August 7, 2000
11:17 AM   Subscribe

Wow, talk about an insult to the victims of the Holocaust. What a nutcase!
posted by tomcosgrave (10 comments total)
Apparently the Rabbi is Hitler reborn! Who would say such things?! Nutcase is correct!!!
posted by FAB4GIRL at 11:33 AM on August 7, 2000

Yeah, I saw this today, was going to post it, but, then,
posted by tiaka at 11:50 AM on August 7, 2000

Wow, I'm shocked and disturbed that a religious figure could say something stupid and mean. That's so unusual.

posted by Doug at 11:51 AM on August 7, 2000

I always thought it was stupid people that were snakes despised by God. Or is that ugly people?

It's so hard to tell the damned from the saved without a scorecard.
posted by chicobangs at 12:00 PM on August 7, 2000

Blah: this is related to an ongoing dispute over the political influence of different sects. It's basically a question of race (yes, I know there's an irony there...): Shas represents the Sephardic Jews of immediate Middle Eastern ancestry, whereas political power in Israel has tended to be concentrated around Ashkenazy Jews from central and eastern Europe.

What's more disturbing is that the particular brand of proportional representation in Israel gives disproportionate power to religious extremists such as Shas: they can more or less decide which of the major parties leads the Government. It's certainly not led to stable government in one of the world's powderkegs.
posted by holgate at 1:49 PM on August 7, 2000

Interesting, and not in a good way, of course... but if he is indeed "one of Israel's most eminent rabbis" this will undoubtedly call into question his views on all other matters. Funny how it just came out now; the article doesn't mention what prompted him to discuss the topic. It's hard to know what content is in his usual radio sermons without being a regular listener.

Incidentally, does anyone have an opinion on the fact that he is described as the "spiritual head of the ultra-Orthodox Shas movement"? History on this movement? Past opinions put forth by this movement? It might all have some bearing and explanation for his comments.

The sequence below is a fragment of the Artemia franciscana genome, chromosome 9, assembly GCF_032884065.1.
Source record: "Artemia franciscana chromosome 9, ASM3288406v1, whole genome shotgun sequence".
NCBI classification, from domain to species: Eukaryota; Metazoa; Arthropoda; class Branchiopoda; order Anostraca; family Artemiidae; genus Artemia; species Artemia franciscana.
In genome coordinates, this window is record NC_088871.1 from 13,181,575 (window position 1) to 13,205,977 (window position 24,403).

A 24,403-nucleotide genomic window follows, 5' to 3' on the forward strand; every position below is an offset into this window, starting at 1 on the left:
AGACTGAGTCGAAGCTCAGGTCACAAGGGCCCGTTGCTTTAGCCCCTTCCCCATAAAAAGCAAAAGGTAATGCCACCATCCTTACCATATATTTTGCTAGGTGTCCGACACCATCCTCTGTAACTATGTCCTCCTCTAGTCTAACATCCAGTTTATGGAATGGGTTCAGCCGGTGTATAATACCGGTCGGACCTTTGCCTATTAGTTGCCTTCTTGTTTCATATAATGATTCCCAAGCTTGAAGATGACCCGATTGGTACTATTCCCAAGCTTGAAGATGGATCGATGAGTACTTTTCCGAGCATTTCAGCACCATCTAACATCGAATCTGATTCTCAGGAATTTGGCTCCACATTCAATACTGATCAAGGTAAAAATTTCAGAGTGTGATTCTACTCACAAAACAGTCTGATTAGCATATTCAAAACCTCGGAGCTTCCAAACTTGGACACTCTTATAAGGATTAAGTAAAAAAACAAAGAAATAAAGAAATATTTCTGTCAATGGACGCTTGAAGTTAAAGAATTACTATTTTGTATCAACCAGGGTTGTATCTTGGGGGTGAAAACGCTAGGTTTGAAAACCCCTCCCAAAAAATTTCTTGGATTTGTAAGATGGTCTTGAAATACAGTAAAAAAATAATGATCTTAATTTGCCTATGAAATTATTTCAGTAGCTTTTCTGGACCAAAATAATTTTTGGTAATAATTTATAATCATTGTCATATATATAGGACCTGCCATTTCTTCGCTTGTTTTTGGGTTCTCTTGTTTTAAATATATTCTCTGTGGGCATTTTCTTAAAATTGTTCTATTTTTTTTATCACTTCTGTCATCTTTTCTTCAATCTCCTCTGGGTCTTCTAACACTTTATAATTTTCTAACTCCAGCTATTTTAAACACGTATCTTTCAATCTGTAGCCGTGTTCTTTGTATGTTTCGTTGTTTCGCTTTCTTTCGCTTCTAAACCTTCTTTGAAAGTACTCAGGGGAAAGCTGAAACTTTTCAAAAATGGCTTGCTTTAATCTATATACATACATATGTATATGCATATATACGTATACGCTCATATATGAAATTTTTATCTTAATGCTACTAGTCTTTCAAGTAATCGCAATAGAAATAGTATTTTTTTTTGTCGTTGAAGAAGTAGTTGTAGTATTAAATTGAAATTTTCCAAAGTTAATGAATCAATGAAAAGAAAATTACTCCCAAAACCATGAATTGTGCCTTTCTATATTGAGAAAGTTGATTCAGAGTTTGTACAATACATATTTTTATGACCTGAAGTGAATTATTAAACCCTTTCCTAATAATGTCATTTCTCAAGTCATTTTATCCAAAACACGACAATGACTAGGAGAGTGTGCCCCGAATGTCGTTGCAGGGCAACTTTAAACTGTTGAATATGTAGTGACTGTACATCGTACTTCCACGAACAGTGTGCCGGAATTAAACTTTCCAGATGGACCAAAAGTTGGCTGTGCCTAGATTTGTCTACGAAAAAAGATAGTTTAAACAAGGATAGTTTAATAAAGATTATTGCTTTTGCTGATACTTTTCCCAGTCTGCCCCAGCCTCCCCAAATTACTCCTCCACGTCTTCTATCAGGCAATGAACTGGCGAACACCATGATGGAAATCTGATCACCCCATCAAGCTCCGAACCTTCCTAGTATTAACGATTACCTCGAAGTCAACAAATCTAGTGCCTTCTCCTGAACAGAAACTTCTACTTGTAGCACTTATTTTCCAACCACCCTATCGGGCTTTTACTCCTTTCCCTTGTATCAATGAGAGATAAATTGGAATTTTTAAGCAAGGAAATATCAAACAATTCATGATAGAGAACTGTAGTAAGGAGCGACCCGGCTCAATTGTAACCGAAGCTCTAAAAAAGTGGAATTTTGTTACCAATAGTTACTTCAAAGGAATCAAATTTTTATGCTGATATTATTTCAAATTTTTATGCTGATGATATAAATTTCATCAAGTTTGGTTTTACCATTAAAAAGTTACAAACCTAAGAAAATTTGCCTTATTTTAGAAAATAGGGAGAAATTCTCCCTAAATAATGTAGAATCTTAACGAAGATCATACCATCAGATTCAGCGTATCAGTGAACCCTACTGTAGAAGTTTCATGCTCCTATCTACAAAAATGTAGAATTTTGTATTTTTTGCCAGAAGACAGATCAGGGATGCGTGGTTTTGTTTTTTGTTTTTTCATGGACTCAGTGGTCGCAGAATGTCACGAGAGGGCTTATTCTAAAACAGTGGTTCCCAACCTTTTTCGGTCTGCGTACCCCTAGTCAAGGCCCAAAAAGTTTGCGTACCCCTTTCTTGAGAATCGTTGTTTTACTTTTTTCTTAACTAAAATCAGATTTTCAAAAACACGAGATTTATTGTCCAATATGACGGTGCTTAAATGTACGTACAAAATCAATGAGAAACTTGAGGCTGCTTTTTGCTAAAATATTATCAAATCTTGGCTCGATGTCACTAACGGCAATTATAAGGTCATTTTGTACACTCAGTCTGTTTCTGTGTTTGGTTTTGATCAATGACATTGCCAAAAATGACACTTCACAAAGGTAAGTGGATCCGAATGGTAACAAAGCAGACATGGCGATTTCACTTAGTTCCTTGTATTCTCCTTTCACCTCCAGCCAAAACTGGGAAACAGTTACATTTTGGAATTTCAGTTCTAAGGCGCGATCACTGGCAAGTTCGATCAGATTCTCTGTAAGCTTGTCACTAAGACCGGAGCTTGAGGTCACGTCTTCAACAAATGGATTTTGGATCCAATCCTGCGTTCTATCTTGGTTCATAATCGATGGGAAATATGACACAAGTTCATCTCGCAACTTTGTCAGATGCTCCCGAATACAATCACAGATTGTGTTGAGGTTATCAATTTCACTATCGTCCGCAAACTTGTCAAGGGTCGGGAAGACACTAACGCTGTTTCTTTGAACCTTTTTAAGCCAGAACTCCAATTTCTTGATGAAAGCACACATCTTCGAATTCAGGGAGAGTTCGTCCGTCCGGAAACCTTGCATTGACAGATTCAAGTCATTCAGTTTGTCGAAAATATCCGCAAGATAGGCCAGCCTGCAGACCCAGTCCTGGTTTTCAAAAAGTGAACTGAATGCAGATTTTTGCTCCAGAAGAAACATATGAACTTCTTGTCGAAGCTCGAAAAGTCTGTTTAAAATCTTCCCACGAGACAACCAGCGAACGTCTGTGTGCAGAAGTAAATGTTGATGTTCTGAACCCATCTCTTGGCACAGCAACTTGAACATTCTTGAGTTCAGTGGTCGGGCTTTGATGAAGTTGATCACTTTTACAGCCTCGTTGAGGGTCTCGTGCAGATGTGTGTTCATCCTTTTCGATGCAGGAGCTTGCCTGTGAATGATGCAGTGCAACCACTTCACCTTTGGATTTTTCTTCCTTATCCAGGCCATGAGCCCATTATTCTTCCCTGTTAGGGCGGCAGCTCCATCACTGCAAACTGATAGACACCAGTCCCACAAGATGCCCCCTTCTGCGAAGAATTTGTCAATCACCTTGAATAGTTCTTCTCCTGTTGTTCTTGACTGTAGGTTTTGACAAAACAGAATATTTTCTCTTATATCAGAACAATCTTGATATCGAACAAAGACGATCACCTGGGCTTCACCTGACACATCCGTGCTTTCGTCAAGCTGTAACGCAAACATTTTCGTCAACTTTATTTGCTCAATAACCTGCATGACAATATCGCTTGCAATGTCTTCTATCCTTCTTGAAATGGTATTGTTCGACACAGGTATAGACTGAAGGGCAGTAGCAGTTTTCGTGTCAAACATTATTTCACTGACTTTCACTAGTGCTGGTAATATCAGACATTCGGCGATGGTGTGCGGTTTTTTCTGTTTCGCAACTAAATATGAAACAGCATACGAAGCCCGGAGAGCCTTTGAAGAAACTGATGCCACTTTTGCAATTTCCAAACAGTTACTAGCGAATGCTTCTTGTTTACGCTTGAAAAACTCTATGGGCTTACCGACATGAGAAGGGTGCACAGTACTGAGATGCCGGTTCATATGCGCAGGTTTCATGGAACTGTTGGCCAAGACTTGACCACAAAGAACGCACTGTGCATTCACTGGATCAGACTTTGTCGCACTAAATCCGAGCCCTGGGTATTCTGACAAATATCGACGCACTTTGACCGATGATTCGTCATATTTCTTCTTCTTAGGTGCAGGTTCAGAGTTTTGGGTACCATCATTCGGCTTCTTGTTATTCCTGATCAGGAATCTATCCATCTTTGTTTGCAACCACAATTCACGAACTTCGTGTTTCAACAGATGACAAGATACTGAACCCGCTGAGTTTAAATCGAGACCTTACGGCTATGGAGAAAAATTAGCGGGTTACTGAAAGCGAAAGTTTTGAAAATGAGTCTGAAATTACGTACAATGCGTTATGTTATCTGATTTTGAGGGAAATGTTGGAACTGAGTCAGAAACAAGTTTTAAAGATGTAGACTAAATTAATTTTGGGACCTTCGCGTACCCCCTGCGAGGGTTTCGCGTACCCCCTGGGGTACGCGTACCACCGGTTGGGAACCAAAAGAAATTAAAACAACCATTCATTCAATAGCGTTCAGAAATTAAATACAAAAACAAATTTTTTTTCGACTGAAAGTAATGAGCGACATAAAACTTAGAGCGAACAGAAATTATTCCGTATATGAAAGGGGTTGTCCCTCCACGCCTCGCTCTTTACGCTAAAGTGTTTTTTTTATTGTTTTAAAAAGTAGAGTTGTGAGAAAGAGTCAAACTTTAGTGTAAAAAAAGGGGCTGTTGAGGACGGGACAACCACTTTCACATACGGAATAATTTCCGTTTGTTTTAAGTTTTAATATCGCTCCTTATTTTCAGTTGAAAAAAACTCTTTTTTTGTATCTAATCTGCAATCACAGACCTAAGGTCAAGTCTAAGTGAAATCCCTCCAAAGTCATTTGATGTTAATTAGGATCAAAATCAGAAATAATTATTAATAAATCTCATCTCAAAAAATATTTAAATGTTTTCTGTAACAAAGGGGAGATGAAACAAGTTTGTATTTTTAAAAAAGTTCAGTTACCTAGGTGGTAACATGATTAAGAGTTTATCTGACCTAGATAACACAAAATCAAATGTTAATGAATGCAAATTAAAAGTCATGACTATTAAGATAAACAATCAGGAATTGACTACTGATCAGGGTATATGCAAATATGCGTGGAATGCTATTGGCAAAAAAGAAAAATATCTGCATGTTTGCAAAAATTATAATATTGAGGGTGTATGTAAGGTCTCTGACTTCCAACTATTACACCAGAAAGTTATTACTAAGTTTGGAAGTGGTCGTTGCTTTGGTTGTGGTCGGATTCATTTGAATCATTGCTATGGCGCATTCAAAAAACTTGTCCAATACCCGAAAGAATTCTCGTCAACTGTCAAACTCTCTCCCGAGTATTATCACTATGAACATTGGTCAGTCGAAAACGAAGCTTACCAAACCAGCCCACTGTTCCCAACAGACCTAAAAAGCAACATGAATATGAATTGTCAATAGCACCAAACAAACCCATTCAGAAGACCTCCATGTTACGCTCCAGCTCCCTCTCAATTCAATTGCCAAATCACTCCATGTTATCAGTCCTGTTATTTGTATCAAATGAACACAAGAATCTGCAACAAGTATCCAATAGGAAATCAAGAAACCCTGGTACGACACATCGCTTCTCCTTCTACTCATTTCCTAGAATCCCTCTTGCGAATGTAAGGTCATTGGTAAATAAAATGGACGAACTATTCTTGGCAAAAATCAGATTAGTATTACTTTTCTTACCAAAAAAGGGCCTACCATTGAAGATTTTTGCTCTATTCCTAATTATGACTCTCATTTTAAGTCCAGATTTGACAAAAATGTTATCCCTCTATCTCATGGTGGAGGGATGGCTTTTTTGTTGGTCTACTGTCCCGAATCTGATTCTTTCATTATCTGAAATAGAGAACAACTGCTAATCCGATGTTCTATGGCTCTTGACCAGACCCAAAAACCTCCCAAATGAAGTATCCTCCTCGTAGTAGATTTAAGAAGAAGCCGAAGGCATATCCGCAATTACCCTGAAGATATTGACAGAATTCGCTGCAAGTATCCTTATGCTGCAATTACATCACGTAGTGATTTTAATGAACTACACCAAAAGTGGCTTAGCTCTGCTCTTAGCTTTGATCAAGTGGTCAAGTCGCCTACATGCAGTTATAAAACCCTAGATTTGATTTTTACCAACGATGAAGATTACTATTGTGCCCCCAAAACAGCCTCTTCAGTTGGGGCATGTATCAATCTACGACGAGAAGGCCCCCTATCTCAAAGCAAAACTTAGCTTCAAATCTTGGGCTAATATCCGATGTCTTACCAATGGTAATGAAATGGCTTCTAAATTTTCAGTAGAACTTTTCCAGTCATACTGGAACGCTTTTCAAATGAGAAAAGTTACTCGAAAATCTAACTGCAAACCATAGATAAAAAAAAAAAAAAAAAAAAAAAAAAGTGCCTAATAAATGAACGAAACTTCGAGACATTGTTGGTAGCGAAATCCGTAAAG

posted by evixir at 2:01 PM on August 7, 2000

Blimey. Waited too long to post. Thanks for the clarification, holgate.
posted by evixir at 2:13 PM on August 7, 2000

As ever, the BBC is useful here for background. And apparently, while Rabbi Yosef has attempted to limit the damage of his Holocaust comments, he still regards Palestinians as snakes.

(What interests me is the similarity of the rabbi's dress to that of the Eastern Patriarchs. William Dalrymple's wonderful From The Holy Mountain makes the point that the cultures and practices of the three Abrahamic religions are perhaps most intricately interwoven in the very places that they are politically the most fiercely divided.)
posted by holgate at 6:13 PM on August 7, 2000

An even better analysis of the political dynamics of Shas here, courtesy of the American Jewish Committee. What's interesting is that its political constituency is built more around Sephardi identity than Orthodox religious practice:

Former chief rabbi Ovadia Yosef, the spiritual mentor of Shas, symbolizes for his followers -- most of whom are not Orthodox in observance -- a fierce pride in Sephardi historical memories and traditions. Long-simmering resentment at perceived anti-Sephardi bias in Israeli life goes a long way toward explaining the groundswell of support for former party leader Aryeh Deri even after his conviction on criminal charges: Shas voters perceive Deri as a victim of an Ashkenazi-dominated court system.
posted by holgate at 6:32 PM on August 7, 2000

What I find interesting is the cart-before-the-horse American-media interpretation of Oriental (Sephardic) Jews' history. What our media fails to point out is that despite isolated incidents, the Sephardim were really only persecuted after the creation of the state of Israel, and in genreral were far better regarded and treated in the Arab world than in the European world.
posted by chaz at 12:42 AM on August 8, 2000

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